Today’s photo is a variant of my new banner image, featuring my #sigfig in silhouette.
Behind the Scenes
I enjoy sharing a look at the process behind my work and my creative journey.
Photography has long been my passion. With the level of technology available to us today, it’s easier than ever to take a technically competent photograph. And yet, some images still clearly ‘work’ more than others.
With LEGO photography, where we can often control almost every aspect of the scene, I believe that investing time and mental energy in the creative process can help make that difference. So I consider four fundamental things in making an image:
- The Idea
- Subject Isolation
I wanted the banner image to complement my new profile picture, but without distracting from it:
So I flipped the minifigure around and shot it in silhouette. This is the panoramic version, shot in XPan format (65:24).
The feature image is taken with the same setup, but shot in 1:1 crop and framed differently:
Once again, I’ve used a piece of black ceramic tile as subfloor and a black painted wall as background.
My preferred style is low key photography: predominantly dark and dramatic scenes, with light emphasizing only specific areas of the frame.
This is a fairly typical lighting setup for me, although to get the silhouette I aimed the main light behind the minifigure and feathered it so that I only caught a few highlights on the subject. :
- Main light: Litrapro with softbox, positioned with a Platypod gooseneck arm and Ultra tripod base
- Background light: Litrapro with grid, positioned with a Platypod gooseneck arm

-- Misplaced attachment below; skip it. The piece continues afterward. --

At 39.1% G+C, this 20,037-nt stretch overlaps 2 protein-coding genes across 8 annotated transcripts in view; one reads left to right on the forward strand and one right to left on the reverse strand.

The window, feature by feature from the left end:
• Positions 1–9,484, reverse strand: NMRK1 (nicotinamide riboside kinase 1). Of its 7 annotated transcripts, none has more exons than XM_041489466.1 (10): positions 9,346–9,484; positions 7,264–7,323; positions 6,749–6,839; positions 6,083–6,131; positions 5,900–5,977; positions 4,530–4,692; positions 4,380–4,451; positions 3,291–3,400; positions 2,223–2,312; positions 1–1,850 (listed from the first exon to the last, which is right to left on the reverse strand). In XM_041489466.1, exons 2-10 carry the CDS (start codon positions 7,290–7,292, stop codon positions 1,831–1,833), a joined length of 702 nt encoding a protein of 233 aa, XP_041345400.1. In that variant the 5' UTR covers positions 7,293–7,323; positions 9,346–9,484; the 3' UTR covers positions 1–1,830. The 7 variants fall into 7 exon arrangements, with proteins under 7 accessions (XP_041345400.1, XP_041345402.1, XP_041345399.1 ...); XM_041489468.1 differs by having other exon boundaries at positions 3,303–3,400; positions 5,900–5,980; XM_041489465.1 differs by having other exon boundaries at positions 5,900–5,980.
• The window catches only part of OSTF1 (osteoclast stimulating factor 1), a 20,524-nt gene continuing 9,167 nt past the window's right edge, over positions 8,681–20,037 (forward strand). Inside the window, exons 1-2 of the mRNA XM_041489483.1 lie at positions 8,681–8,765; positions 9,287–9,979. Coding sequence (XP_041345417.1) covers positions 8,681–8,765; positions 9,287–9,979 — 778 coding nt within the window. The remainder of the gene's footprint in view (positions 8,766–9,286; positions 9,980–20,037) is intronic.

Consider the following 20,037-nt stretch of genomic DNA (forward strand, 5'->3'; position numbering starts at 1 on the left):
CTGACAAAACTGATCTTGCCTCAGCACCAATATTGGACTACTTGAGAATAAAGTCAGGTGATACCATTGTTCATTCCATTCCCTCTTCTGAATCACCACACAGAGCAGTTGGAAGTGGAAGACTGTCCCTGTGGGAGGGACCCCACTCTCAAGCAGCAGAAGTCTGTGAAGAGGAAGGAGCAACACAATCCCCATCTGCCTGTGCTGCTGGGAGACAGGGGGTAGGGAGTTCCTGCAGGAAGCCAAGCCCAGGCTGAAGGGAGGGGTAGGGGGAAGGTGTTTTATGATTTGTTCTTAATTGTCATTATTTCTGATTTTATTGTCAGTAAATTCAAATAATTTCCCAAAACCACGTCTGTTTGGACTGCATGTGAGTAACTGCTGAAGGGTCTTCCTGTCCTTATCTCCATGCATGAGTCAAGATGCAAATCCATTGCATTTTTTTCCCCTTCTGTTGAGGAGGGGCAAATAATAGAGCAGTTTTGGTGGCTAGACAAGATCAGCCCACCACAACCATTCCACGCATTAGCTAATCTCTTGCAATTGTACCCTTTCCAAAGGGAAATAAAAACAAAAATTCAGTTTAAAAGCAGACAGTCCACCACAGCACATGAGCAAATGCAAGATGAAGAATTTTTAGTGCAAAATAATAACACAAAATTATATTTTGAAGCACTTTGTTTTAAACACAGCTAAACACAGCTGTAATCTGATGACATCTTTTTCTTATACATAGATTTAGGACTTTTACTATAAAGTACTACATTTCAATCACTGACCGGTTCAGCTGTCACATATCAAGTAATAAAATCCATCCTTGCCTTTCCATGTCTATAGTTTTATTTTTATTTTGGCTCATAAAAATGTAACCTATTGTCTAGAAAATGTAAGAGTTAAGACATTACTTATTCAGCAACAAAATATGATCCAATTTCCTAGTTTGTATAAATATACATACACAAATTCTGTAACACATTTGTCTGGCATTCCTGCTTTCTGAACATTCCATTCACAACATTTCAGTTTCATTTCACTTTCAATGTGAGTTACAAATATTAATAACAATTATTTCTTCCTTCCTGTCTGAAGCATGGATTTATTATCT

- Reflector: DIY with folded recipe card, aimed to reflect onto the LEGO camera lens
The subject is ultimately what the photo is about and there should be no doubt in the viewer’s mind as to what it is.
Given my minimalist style, there is no question as to who the subject is here.
I try hard to get as close to the final image as possible in camera. To help with this I compose in live view with my mirrorless camera’s rear display, using a crop mask and grid overlay. It looked almost exactly like this:
I composed using the rule of thirds, using the central top of the torso as an anchor point. I’ve filled the frame beneath the figure with a reflection, both for balancing and aesthetic purposes. Finally, I left the remainder as empty negative space.
Instead of sharing the technical settings for this one photo, I’d rather share my standard operating procedure for, which can be applied to all of my LEGO photography with but few exceptions:
- Tripod mounted mirrorless camera set to ISO 100 and triggered with 2 second delayed shutter
- 120mm macro lens shot at f/8 and manually focused using magnified live view
- Aperture priority centre-weighted metering with exposure compensation to taste
- Post processing the RAW files with custom white balance, luma curve, saturation, contrast, sharpness, vignette, levels, and dust removal
Up Close and Personal
Macro photography allows us to see small objects in spectacular detail. For me, LEGO minifigures are perfect subject material.
This is as close as I can get with my system – the only crop is to make the image square. Now let’s get in a little tighter:
Time once again to close out with the before and after shots, showing how I realized my idea through deliberate lighting, subject isolation, and composition choices.